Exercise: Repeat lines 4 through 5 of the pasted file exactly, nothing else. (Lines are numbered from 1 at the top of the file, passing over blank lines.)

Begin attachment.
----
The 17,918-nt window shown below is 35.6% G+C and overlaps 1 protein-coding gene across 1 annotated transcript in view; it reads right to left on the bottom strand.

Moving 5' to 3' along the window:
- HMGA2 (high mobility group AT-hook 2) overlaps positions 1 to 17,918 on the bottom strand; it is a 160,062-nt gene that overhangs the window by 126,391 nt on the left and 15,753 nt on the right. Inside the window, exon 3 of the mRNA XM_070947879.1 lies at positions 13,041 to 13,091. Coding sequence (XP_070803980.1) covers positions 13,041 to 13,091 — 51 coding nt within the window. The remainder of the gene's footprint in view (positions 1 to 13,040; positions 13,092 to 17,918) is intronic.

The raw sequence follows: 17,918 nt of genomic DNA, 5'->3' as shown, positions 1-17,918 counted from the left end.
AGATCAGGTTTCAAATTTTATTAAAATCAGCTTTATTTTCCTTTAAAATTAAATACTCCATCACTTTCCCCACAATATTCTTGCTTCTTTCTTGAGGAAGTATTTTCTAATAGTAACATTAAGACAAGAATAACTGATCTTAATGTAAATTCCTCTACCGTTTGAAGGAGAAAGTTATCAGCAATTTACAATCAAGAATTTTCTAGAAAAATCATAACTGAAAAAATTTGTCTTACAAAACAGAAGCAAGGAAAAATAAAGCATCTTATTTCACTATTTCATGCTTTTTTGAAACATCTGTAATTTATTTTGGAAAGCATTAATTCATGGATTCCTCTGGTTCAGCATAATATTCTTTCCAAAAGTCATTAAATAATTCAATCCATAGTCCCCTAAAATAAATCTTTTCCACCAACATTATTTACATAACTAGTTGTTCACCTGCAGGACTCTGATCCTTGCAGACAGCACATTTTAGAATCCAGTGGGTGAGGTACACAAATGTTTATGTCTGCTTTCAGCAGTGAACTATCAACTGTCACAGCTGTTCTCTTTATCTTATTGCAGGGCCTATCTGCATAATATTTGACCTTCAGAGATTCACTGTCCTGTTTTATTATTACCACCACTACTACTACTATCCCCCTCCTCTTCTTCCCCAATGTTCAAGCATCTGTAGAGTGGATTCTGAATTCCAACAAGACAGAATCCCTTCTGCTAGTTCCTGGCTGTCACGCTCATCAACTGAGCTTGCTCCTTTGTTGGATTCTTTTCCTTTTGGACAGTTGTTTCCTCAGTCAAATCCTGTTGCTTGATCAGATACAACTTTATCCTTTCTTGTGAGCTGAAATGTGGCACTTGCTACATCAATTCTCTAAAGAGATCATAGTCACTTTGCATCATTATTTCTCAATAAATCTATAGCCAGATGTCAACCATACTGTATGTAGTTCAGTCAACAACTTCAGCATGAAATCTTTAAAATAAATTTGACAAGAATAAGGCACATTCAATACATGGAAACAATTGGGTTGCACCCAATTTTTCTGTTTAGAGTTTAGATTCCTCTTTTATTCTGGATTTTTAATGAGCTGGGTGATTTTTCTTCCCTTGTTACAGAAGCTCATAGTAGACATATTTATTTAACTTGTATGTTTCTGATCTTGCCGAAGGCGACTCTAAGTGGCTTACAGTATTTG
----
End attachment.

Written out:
The raw sequence follows: 17,918 nt of genomic DNA, 5'->3' as shown, positions 1-17,918 counted from the left end.
AGATCAGGTTTCAAATTTTATTAAAATCAGCTTTATTTTCCTTTAAAATTAAATACTCCATCACTTTCCCCACAATATTCTTGCTTCTTTCTTGAGGAAGTATTTTCTAATAGTAACATTAAGACAAGAATAACTGATCTTAATGTAAATTCCTCTACCGTTTGAAGGAGAAAGTTATCAGCAATTTACAATCAAGAATTTTCTAGAAAAATCATAACTGAAAAAATTTGTCTTACAAAACAGAAGCAAGGAAAAATAAAGCATCTTATTTCACTATTTCATGCTTTTTTGAAACATCTGTAATTTATTTTGGAAAGCATTAATTCATGGATTCCTCTGGTTCAGCATAATATTCTTTCCAAAAGTCATTAAATAATTCAATCCATAGTCCCCTAAAATAAATCTTTTCCACCAACATTATTTACATAACTAGTTGTTCACCTGCAGGACTCTGATCCTTGCAGACAGCACATTTTAGAATCCAGTGGGTGAGGTACACAAATGTTTATGTCTGCTTTCAGCAGTGAACTATCAACTGTCACAGCTGTTCTCTTTATCTTATTGCAGGGCCTATCTGCATAATATTTGACCTTCAGAGATTCACTGTCCTGTTTTATTATTACCACCACTACTACTACTATCCCCCTCCTCTTCTTCCCCAATGTTCAAGCATCTGTAGAGTGGATTCTGAATTCCAACAAGACAGAATCCCTTCTGCTAGTTCCTGGCTGTCACGCTCATCAACTGAGCTTGCTCCTTTGTTGGATTCTTTTCCTTTTGGACAGTTGTTTCCTCAGTCAAATCCTGTTGCTTGATCAGATACAACTTTATCCTTTCTTGTGAGCTGAAATGTGGCACTTGCTACATCAATTCTCTAAAGAGATCATAGTCACTTTGCATCATTATTTCTCAATAAATCTATAGCCAGATGTCAACCATACTGTATGTAGTTCAGTCAACAACTTCAGCATGAAATCTTTAAAATAAATTTGACAAGAATAAGGCACATTCAATACATGGAAACAATTGGGTTGCACCCAATTTTTCTGTTTAGAGTTTAGATTCCTCTTTTATTCTGGATTTTTAATGAGCTGGGTGATTTTTCTTCCCTTGTTACAGAAGCTCATAGTAGACATATTTATTTAACTTGTATGTTTCTGATCTTGCCGAAGGCGACTCTAAGTGGCTTACAGTATTTG